Should a Trump-Kim summit indeed take place, the ongoing tensions between North Korea, the US and the other four regional powers (China, South Korea, Russia and Japan) will not be resolved in one meeting.
The Kim regime will not negotiate away its nuclear and missile program because it is the only leverage it has. The US may have to accept a nuclear North Korea to break the impasse, but this remains an unlikely prospect.
Kim Jong-un has much more to gain from a summit than Trump. A meeting would enhance Kim’s international status wherever it is held. As the leader of the smaller and weaker nation, he will share the same stage as the leader of the pre-eminent global superpower.
Trump’s sacking of Secretary of State Rex Tillerson, in part because of disagreements over North Korea, and his replacement by the much more hawkish Mike Pompeo, is unlikely to inspire confidence among America’s allies that a summit could provide a pathway for a genuine reduction in regional tensions. A summit also risks diminishing Trump’s diplomatic authority because it’s unlikely any real tangible results would emerge from meeting with Kim.
China’s increased enforcement of the international sanctions against North Korea may be the reason Kim has offered to meet with Trump. Kim may also have offered to meet believing Trump would refuse, thereby allowing Kim to appear as peacemaker and Trump the aggressor.
Trump’s willingness to attend a summit may have wrong-footed Kim. Pyongyang could now be scrambling to find a way for Kim to avoid looking like he is the one who does not want to negotiate.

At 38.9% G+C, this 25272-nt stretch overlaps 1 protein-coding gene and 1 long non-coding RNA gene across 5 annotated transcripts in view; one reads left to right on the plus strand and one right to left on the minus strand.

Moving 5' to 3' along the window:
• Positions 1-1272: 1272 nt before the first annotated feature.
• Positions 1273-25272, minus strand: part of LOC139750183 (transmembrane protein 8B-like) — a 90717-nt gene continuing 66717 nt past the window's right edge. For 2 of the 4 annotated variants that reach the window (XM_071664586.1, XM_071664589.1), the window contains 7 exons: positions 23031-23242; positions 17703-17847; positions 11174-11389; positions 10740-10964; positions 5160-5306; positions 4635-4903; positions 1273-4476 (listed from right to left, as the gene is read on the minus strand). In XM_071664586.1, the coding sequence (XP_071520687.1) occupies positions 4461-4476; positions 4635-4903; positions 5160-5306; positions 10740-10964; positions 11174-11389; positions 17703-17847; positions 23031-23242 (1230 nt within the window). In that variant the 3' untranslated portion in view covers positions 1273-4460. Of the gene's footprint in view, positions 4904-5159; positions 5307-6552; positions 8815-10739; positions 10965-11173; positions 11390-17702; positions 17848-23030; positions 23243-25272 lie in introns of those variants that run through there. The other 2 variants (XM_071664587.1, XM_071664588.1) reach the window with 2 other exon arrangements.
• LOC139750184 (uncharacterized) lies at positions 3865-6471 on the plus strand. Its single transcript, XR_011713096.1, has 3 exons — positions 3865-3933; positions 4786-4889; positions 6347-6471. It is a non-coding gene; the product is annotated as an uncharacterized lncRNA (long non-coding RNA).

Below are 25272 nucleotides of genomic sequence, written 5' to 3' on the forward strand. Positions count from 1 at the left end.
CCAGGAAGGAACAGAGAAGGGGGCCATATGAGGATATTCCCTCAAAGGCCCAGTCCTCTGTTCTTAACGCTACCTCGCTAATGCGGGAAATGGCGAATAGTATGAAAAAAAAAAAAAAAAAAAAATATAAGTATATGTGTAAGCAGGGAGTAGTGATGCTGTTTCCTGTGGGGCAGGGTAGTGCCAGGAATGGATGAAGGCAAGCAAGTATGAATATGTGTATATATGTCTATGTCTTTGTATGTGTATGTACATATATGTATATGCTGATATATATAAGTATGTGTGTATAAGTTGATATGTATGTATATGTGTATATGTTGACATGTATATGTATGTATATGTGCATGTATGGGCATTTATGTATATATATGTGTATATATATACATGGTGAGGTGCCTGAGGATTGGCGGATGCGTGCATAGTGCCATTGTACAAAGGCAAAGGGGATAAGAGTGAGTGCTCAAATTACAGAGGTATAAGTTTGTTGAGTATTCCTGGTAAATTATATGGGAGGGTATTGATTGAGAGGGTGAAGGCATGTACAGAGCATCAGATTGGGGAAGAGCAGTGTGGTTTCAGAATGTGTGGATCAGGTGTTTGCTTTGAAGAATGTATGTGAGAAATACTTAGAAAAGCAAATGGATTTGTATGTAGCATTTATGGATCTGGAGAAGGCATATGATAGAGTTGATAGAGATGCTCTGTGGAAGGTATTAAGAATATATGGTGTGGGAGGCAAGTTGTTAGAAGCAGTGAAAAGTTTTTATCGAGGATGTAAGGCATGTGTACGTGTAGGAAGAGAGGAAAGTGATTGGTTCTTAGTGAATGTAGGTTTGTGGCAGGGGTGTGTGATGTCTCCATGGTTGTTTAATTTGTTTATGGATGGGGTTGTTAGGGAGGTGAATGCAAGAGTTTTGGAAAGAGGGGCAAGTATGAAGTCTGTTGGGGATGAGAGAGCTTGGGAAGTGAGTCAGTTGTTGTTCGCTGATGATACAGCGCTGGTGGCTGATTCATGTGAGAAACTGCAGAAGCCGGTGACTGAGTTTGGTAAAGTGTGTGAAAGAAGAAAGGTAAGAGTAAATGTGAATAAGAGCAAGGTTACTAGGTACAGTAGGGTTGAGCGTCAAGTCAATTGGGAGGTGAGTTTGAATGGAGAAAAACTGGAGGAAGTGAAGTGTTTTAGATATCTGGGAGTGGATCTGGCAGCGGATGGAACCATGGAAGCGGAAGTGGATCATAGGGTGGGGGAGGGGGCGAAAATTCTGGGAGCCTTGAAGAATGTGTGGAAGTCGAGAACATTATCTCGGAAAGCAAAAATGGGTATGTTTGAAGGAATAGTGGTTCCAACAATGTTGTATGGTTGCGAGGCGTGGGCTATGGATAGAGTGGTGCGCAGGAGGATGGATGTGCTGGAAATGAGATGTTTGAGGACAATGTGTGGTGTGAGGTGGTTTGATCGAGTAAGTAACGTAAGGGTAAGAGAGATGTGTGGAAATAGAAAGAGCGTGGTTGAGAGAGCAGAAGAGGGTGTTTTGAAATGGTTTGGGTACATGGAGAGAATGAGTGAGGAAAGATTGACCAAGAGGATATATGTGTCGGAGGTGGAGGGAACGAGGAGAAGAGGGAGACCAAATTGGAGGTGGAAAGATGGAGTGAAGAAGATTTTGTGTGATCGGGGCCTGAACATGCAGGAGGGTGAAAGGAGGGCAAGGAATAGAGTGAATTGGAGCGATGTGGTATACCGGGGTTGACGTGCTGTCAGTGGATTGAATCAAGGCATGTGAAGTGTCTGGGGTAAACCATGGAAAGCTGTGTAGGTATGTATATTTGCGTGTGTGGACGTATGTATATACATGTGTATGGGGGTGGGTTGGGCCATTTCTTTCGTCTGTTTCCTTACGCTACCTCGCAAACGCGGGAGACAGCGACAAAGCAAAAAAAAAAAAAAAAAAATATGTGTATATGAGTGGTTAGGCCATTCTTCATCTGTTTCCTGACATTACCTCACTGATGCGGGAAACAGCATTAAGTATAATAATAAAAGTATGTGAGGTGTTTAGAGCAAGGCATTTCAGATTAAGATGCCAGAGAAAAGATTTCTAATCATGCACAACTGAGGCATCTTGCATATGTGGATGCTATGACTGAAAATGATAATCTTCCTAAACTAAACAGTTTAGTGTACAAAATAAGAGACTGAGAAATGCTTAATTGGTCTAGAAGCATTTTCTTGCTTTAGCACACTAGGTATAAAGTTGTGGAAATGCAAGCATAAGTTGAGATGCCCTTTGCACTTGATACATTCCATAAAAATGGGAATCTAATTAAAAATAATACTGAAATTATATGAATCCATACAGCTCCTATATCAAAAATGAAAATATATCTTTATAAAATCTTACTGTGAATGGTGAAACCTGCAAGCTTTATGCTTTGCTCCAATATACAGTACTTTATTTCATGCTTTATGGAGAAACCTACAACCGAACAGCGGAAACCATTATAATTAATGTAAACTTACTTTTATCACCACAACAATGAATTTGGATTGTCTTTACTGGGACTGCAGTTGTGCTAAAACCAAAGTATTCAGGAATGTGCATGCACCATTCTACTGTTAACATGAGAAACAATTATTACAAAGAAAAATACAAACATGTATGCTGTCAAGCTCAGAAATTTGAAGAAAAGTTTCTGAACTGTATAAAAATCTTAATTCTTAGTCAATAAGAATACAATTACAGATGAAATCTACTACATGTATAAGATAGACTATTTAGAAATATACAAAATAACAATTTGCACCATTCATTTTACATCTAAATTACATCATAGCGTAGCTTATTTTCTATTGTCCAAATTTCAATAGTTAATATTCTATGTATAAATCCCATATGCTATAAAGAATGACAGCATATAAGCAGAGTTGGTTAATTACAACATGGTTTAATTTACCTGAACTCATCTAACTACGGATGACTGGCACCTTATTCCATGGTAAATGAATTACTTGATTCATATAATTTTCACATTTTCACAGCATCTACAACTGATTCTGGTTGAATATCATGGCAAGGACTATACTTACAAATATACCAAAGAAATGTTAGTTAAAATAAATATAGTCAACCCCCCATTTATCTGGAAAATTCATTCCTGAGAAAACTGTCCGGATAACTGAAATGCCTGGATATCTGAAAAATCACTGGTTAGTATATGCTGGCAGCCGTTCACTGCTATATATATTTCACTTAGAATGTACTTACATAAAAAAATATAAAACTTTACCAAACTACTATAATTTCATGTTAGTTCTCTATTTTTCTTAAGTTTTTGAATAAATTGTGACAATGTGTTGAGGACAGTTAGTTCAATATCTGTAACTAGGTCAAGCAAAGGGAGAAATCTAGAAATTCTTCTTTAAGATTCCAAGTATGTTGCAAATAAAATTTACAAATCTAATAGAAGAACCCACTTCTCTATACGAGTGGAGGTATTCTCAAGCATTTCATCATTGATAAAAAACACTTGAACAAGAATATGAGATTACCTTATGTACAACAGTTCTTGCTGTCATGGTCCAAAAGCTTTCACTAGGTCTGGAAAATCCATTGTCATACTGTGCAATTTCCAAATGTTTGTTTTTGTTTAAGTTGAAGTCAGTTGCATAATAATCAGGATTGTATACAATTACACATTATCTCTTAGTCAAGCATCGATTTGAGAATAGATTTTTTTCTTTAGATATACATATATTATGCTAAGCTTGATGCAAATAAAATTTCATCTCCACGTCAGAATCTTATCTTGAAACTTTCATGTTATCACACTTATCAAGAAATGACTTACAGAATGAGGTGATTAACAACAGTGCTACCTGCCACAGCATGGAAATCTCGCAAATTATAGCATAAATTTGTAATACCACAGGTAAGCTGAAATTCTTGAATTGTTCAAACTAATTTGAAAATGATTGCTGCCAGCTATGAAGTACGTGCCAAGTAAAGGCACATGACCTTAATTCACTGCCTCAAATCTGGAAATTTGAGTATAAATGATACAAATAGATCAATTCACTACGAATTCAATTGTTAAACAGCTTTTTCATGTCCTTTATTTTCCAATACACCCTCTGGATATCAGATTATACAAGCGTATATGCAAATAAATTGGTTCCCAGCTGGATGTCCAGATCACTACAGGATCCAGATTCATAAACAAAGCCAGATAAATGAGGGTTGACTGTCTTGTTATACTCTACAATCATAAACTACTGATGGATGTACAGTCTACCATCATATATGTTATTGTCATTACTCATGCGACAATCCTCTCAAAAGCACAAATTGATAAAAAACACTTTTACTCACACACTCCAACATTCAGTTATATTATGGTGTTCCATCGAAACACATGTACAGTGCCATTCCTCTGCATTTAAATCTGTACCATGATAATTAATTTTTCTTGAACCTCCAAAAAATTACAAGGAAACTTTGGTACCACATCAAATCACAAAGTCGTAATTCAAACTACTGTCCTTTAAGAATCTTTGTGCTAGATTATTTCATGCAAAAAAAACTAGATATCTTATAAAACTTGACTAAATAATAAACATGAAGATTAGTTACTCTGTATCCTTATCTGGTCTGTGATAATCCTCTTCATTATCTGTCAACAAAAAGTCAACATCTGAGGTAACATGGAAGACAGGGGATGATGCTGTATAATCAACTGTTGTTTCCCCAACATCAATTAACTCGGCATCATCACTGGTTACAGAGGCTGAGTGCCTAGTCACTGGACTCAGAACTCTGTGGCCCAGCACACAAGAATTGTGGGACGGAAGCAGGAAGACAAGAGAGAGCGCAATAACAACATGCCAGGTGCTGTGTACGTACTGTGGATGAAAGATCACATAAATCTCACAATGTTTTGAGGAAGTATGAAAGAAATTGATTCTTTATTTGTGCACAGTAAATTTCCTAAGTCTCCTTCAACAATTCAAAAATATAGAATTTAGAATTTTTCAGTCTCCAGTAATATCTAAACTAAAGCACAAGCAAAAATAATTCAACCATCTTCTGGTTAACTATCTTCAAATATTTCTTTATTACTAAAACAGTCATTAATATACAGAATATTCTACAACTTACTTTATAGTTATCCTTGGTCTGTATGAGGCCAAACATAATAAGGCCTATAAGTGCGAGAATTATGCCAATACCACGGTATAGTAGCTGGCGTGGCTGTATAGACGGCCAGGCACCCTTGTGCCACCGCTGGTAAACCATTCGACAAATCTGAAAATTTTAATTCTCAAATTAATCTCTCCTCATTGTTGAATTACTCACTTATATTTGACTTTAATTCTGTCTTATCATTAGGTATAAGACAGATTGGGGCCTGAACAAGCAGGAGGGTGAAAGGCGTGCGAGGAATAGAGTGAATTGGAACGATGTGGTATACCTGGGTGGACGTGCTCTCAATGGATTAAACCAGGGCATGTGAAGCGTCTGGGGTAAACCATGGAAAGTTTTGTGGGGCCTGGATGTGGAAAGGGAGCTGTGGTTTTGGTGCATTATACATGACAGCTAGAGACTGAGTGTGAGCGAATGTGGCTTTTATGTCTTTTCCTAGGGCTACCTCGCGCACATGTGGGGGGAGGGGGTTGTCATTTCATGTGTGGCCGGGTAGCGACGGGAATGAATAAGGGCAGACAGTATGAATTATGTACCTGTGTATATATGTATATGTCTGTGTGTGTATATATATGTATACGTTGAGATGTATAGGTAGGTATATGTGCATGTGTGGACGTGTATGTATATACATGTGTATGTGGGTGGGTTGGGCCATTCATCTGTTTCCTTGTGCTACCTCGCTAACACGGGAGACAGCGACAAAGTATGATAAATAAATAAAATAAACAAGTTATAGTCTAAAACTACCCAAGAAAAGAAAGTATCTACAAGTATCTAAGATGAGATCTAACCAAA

But historically, Pyongyang has always repeated the same cycle: escalating tensions, blackmailing the regional powers into making concessions, and appearing to engage in diplomacy despite having no intention of making any verifiable agreements.
For example, North Korea signed the Agreed Framework in 1994 pledging to halt its nuclear program in return for energy aid. Yet, in 2002, Pyongyang admitted that it had surreptitiously continued its nuclear program. In 2003 North Korea agreed to the Six-Party talks only to obfuscate for six years before withdrawing from these talks in 2009.
Despite strong doubts about whether the summit will take place, and even though Trump and Kim aren’t exactly likely to top a list of international statesmen, their meeting would still be a positive diplomatic development.
Flags, fanfare and diplomatic language are infinitely preferable to more missile and nuclear tests, a military build-up in the region, “fire and fury” rhetoric, personal insults, immature bravado about who has the bigger nuclear button, and threats about the damage the respective US and North Korean weapons arsenals can inflict on each other.
The US and North Korea can make some gains from a Trump-Kim summit. But if the smart money is wrong and their meeting takes place, it will only be a beginning. There will be many potholes in the long road ahead.